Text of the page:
I’ve been following a devotional study by Pastor Rick Warren on gentleness. In a couple of his teachings he talked about using a soft answer to turn away wrath or anger. The basis for his teaching is found in Proverbs 15:1 “A gentle answer turns away wrath, but a harsh word stirs up anger.” NIV

He used the example of how when someone raises their voice at us, we raise ours back. Eventually you’ve got a tumultuous situation. Pastor Warren suggested as the other person becomes louder, we lower our voice and become quieter. Now that, my friends is easier said then done. However, I decided to give it a try one night at work. Just as I needed a something for a patient, I noticed someone from another department who could help me enter my area. When I approached her, she was curt and borderline rude. I kept my cool and refused to match her tone. By the time our conversation was over, we were laughing and she said she’d ensure I had what I needed and she wished me a good night.

I believe the challenge with speaking softly in the face of adversity is because we have an innate desire to defend ourselves. We want to let that person know, we don’t have to take their insults. But, do we really need to retaliate? What’s the worse that could happen if we don’t. Would it really matter at the end of the day, if the person bringing the offence sees us as defenseless? Now, let me pause here and say, I’m not speaking of bullies or abusers; that in and of itself is a different story. I’m by no means advocating allowing ourselves to be mistreated, so please understand.

That being said, I’m sure speaking softly in the face of rage may not always work. As I mentioned in the beginning, there are some who are hellbent on fighting, but as my mom so wisely taught me, they can’t argue by themselves. It wasn’t easy for me the night I used the art of speaking softly with the woman whose help I needed, however, I’m happy I did.

It’s my intention to master the art of speaking softly and with it the mindset of disregarding the opinions of the hotheaded toward me. As I mentioned in my previous blog, it’s been scientifically proven, those who reduce stress in their lives live fuller, richer and longer. And I purpose to do just that. I’d love for you to join me.

Ciao!

Savannah J.  providing a place of tranquility away from the stress of life.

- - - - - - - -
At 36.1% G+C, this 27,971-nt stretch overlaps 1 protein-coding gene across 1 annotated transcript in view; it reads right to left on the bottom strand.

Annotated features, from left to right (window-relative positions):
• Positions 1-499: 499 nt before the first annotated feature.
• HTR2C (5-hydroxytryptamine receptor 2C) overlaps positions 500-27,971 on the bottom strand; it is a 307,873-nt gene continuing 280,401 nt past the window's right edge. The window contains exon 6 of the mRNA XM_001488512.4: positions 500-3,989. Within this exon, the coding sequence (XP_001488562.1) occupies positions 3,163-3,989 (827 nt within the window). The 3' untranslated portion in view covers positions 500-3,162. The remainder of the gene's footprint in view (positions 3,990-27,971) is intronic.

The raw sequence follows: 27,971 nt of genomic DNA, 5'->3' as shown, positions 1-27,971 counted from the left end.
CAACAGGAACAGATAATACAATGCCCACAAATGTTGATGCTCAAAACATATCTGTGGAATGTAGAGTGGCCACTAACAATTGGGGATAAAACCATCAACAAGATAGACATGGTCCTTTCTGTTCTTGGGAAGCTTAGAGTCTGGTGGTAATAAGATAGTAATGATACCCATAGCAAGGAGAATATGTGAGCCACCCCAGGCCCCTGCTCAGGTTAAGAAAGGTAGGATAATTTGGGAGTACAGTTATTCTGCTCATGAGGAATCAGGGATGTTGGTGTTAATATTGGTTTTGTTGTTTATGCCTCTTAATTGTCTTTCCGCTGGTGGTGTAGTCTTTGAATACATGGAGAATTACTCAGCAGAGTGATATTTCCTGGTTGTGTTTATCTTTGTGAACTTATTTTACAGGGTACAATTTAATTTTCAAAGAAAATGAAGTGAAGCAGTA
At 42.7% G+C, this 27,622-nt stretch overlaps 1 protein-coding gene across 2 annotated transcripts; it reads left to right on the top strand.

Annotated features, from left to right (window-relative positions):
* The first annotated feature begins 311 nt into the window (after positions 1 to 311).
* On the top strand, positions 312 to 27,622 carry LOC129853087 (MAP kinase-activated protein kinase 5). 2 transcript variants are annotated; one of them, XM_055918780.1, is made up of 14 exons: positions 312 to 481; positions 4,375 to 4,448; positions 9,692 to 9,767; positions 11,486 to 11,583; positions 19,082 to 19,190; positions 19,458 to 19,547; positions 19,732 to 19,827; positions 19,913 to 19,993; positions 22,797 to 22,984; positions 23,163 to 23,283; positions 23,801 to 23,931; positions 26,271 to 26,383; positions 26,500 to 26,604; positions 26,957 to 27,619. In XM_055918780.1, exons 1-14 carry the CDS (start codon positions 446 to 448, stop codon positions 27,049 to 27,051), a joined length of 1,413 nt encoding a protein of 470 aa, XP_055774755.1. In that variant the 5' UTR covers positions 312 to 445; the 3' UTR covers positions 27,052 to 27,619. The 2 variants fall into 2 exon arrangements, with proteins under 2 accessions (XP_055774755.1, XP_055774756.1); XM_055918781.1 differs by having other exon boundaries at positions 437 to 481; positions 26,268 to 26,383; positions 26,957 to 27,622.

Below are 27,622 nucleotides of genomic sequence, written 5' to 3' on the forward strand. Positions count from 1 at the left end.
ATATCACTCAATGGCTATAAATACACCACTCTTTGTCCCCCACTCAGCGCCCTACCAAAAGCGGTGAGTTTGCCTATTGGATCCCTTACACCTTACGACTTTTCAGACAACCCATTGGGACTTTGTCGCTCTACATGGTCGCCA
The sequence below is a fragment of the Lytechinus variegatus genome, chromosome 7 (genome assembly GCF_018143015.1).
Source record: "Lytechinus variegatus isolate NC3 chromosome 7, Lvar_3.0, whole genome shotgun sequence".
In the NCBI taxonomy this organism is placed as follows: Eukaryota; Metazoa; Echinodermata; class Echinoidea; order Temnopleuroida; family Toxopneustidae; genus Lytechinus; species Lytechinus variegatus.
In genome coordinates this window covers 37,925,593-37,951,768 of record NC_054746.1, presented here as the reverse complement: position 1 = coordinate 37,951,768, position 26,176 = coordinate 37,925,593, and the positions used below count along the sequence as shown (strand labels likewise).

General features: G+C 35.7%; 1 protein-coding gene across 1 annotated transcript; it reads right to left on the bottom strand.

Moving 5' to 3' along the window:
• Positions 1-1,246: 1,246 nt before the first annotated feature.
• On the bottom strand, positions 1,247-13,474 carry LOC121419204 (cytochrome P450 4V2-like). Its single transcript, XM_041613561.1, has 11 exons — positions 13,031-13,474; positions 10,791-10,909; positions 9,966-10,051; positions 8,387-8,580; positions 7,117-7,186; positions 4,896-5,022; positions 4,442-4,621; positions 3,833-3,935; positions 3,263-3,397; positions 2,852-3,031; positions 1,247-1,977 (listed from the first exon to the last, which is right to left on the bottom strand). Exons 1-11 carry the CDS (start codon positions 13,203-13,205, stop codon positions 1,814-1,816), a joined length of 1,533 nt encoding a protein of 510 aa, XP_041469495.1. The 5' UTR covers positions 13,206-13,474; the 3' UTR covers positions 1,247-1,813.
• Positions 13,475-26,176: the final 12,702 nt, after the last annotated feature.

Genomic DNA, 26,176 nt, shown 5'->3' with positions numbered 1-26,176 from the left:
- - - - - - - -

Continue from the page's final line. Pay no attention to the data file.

Http://www.thesavannahjpublications.com 

Follow Savannah on Twitter   http://bit.ly/1tBBC6o 

on Google Plus http://bit.ly/1pnq9sP 

and on Facebook http://on.fb.me/10p1o32

Savannah is the author of The Prey now available in eBook on Kindle http://amzn.to/1xg0pgM and on Google Play Books http://bit.ly/1q5hncz

Also look for Raising Tristan on Google Play Books http://bit.ly/1pL4GqN and on Kindle http://amzn.to/1AlHl6g

Leaving Those Things Which Are Behind, Behind.

MP900390480

There are times when I find myself rehashing events from my past. The memories aren’t always good. Occasionally, they are thoughts of persons who’ve wronged me or my son or my family or painful situations created my me or others. Whenever I catch myself dwelling on such times, I remind myself of the scripture in Philippians 3:13 where Paul says,  . . . “But I do one thing. I forget everything that is behind me and look forward to that which is ahead of me.” NLV

I’m sure I’m not the only person out here who’s guilty of such reminiscence. Now, the dangerous thing about dwelling on the past, especially instances where others have harmed us or created situations that caused us pain, is it breeds unforgivingness. I believe it’s okay not to forget as remembering can save us further heartache in that it protects us from repeating the same mistakes. But I’m huge on forgiveness. I feel an unforgiving heart is like cancer; it only harms us. It eats us up from the inside out. By holding on to painful memories and not releasing the person or persons who harmed us, we give that person power over us.

I pride myself at being a pretty happy person. I choose to be happy. Recreating painful memories takes away from my joy, even if just for a few minutes. And, it doesn’t solve a thing because the situation is in the past. It’s history. I do hope if you find yourself traveling down the memory lane of painful events, you’ll choose to let go. We all take that miserable journey from time to time but remember, there is a solution. Just close your eyes, take a deep breath and let it go. Release the thought and individual(s). I promise, you’ll be the happier for it and it’s been scientifically proven, you’ll add years to your life.

Ciao!

Savannah J.  providing a place of tranquility away from the stress of life. 

Http://www.thesavannahjpublications.com 

Follow Savannah on Twitter   http://bit.ly/1tBBC6o 

on Google Plus http://bit.ly/1pnq9sP 

and on Facebook http://on.fb.me/10p1o32

Savannah is the author of The Prey now available in eBook on Kindle http://amzn.to/1xg0pgM and on Google Play Books http://bit.ly/1q5hncz

Also look for Raising Tristan on Google Play Books http://bit.ly/1pL4GqN and on Kindle http://amzn.to/1AlHl6g